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HM Land Registry recently issued updated guidance on the timeframes on when certain applications will be completed. It is not good news, but conveyancers will generally be unsurprised by the news.

Applications that used to take a matter of weeks are now often taking a matter of months, if not years. These huge delays in completing applications can lead to complications with later transactions and result in unwanted ramifications for applicants.

The Land Registry updated guidance is summarised as follows:


(1) Routine ownership, mortgage and other changes to existing registered titles
Average: 10 to 30 days Almost all: 60 to 80 days
(2) More complex changes to existing registered titles
Average: 80 to 100 days Almost all: 150 to 185 days
(3) Registering purchases of plots on new developments
Average: 210 days Almost all: 388 days
(4) Registering purchases of part of a registered property that is not a new development
Average: 202 days Almost all: 448 days
(5) Registering a property for the first time
Average: 275 days Almost all: 307 days


What is causing the Land Registry delays?

The ‘registration gap’ has now been an ongoing issue for some years and is continuing to widen. The gap was not helped by the COVID-19 pandemic which contributed towards the long timescales. However, the problems started back in 2010 following Land Registry office closures and redundancies during that recession.

The Stamp Duty holiday and associated housing market boom also placed further pressure on the Land Registry, resulting in the current extreme delays.

The Deputy Chief Executive of the Land Registry, Mike Harlow, issued the first Land Registry blog of the year on 5 January 2023. He highlighted that avoidable errors in applications to register property transactions was one of the main obstacles the Land Registry face in delivering quicker results. The blog confirmed that just over 1 in 5 applications are being processed first time and that Land Registry staff have to send around 1 million requisitions a year. In 2022, it was reported that over half of these requisitions could have been avoided and consisted of, for example, variations in names within an application, missing or incomplete information, missing pages etc. The Deputy Chief Executive pleaded that everyone submitting applications makes sure that they are free of avoidable errors when lodging applications to make the process faster.

Further delays ahead?

Looking ahead, unfortunately there may be further issues before the situation is solved. Staff at the Land Registry are planning to go on strike next month over pay, pension and job security. The Public and Commercial Services Union has agreed to a one-day strike on 1 February. This has come due to the fact that the Land Registry passed the 50% turnout threshold. Although only for one day (for now), the strike will certainly not help the already ongoing delays.

The impact on applicants and how to overcome this

The delays in completing registrations are inconvenient firstly because applicants are not receiving up to date official copies of the title within a timely manner to reflect the transactions that have completed, whether that be applications reflecting purchases and new ownership, registering a property for the first time or reflecting a new mortgage.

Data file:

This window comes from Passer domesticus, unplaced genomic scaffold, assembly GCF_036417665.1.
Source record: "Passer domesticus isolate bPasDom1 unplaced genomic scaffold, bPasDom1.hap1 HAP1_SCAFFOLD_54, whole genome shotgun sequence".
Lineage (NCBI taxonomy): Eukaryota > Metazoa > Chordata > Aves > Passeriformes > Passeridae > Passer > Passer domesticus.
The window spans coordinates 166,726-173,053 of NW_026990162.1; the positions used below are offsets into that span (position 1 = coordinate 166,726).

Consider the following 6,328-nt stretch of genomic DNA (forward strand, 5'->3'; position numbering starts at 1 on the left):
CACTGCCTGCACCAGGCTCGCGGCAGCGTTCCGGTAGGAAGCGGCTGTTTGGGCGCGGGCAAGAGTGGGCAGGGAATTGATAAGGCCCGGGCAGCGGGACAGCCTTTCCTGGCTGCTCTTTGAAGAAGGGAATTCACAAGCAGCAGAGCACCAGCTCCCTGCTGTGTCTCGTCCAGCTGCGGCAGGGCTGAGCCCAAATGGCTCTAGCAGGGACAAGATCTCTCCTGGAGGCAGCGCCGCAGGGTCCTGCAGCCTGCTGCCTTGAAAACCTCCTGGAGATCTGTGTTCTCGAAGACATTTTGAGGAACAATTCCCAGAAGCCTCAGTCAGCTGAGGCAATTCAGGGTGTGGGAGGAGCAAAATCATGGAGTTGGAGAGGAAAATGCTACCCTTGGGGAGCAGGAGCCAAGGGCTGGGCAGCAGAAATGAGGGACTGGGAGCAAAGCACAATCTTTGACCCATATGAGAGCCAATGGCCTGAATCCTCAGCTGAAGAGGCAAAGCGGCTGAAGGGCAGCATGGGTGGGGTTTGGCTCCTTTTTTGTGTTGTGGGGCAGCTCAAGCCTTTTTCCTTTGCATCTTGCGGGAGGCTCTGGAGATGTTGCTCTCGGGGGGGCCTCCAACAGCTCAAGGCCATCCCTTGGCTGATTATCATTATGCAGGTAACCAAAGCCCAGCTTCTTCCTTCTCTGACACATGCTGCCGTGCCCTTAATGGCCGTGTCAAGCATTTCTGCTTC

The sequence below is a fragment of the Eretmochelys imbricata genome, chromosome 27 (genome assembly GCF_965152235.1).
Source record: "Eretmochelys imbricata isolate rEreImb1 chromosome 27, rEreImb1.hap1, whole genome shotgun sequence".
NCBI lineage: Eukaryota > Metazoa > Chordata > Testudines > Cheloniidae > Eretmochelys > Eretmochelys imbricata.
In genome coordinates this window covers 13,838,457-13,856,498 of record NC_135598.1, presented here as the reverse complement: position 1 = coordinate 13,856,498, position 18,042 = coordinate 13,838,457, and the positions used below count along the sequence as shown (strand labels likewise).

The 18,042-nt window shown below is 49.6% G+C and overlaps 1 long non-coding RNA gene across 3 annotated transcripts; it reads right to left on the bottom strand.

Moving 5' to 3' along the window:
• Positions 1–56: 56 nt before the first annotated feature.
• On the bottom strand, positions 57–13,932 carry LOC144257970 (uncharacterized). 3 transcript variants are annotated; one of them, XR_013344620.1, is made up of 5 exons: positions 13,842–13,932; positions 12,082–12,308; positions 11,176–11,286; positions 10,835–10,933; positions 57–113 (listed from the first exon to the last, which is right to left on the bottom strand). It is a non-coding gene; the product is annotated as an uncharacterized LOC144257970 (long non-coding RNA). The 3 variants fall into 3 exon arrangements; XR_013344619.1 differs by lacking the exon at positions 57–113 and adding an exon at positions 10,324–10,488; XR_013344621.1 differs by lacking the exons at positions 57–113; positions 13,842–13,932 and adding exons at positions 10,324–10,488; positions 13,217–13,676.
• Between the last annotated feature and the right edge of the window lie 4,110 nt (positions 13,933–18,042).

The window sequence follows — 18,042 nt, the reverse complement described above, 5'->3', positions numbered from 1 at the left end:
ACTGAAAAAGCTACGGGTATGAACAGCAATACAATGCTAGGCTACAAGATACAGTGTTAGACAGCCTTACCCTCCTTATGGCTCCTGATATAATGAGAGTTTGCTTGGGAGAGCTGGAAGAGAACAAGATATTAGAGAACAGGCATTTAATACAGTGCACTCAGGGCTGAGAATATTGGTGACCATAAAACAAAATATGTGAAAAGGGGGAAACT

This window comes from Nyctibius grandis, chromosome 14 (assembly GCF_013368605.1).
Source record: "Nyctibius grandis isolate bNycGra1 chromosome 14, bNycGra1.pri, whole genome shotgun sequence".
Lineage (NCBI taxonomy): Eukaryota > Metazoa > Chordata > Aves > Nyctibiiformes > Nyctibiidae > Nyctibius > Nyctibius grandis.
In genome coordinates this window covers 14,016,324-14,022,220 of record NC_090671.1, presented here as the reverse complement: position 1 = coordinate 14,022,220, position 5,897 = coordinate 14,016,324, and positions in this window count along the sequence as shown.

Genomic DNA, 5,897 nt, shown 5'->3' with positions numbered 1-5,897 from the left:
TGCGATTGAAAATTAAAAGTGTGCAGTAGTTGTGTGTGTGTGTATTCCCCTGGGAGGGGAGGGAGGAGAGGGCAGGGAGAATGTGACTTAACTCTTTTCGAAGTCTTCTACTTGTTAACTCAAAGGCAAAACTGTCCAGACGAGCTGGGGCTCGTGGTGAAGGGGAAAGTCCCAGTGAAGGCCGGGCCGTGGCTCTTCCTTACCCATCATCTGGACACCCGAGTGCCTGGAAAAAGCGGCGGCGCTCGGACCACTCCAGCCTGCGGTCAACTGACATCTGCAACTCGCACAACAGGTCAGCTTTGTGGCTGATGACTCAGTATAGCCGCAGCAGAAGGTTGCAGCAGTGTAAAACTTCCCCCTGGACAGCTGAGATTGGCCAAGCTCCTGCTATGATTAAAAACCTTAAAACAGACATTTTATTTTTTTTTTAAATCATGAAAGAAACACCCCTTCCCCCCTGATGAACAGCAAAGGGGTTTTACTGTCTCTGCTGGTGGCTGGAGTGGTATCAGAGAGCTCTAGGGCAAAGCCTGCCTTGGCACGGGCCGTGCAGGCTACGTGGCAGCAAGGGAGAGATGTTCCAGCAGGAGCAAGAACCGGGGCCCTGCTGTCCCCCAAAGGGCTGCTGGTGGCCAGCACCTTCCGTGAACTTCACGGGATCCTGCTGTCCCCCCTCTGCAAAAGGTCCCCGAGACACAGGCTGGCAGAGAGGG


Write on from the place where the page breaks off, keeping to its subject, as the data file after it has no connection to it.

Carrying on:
This can then lead to further knock on delays. For example, we are seeing that applicants are having issues when they are being asked to prove their ownership when later trying to sell on or rent out the property because agents cannot determine ownership at the Land Registry. Refinancing mortgages with borrowers can also potentially be disrupted.

However, the current issues with the registration gap should not prevent further transactions from proceeding and an applicant does not have to wait for one application to complete before moving forward. When delays in registration would either (1) cause problems not related to a land transaction or (2) put a property sale or any kind of property transaction at risk, for example, a refinancing deal or development, an application to expedite can be made to the Land Registry. This applies for both residential and commercial properties. If such a request is approved by the Land Registry then the original application should be processed within 10 working days, subject to any outstanding requisitions that need to be completed first. However in our experience the Land Registry are actually completing such applications much more quickly, sometimes the same day.

This should give some comfort to applicants who have projects, future transactions or business deals planned but are awaiting completions at the Land Registry.

In April 2021 the Land Registry launched the ‘Digital Registration Service’, which became mandatory for the majority of applications on 30 November 2022. This was introduced in an attempt to reduce process times and may assist in reducing the delays in completing applications. The Land Registry has confirmed that they are seeing results of this and that their output has increased for the past two years. For applicants, only time will tell as to whether the delays will ease in the coming year but with the updated guidance, applicants will need to be realistic in relation to the timeframes.

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